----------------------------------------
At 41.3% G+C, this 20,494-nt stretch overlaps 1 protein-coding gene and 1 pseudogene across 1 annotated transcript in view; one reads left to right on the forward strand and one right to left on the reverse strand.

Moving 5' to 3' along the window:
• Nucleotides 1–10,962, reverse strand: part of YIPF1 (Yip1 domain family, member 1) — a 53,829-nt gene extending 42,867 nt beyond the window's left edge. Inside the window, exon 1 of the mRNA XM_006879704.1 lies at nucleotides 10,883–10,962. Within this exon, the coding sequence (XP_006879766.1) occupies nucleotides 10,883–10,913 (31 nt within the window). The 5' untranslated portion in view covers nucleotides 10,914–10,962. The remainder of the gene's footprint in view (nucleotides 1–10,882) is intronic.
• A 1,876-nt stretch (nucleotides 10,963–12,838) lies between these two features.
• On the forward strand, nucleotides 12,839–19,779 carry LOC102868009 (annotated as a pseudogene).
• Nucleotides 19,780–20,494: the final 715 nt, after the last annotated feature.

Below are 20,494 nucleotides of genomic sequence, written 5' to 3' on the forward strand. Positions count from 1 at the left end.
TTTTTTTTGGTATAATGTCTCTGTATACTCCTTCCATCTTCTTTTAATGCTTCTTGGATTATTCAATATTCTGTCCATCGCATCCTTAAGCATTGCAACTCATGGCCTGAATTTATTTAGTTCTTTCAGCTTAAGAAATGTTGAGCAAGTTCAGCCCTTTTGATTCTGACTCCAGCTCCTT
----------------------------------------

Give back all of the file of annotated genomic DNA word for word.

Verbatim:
At 41.3% G+C, this 20,494-nt stretch overlaps 1 protein-coding gene and 1 pseudogene across 1 annotated transcript in view; one reads left to right on the forward strand and one right to left on the reverse strand.

Moving 5' to 3' along the window:
• Nucleotides 1–10,962, reverse strand: part of YIPF1 (Yip1 domain family, member 1) — a 53,829-nt gene extending 42,867 nt beyond the window's left edge. Inside the window, exon 1 of the mRNA XM_006879704.1 lies at nucleotides 10,883–10,962. Within this exon, the coding sequence (XP_006879766.1) occupies nucleotides 10,883–10,913 (31 nt within the window). The 5' untranslated portion in view covers nucleotides 10,914–10,962. The remainder of the gene's footprint in view (nucleotides 1–10,882) is intronic.
• A 1,876-nt stretch (nucleotides 10,963–12,838) lies between these two features.
• On the forward strand, nucleotides 12,839–19,779 carry LOC102868009 (annotated as a pseudogene).
• Nucleotides 19,780–20,494: the final 715 nt, after the last annotated feature.

Below are 20,494 nucleotides of genomic sequence, written 5' to 3' on the forward strand. Positions count from 1 at the left end.
TTTTTTTTGGTATAATGTCTCTGTATACTCCTTCCATCTTCTTTTAATGCTTCTTGGATTATTCAATATTCTGTCCATCGCATCCTTAAGCATTGCAACTCATGGCCTGAATTTATTTAGTTCTTTCAGCTTAAGAAATGTTGAGCAAGTTCAGCCCTTTTGATTCTGACTCCAGCTCCTT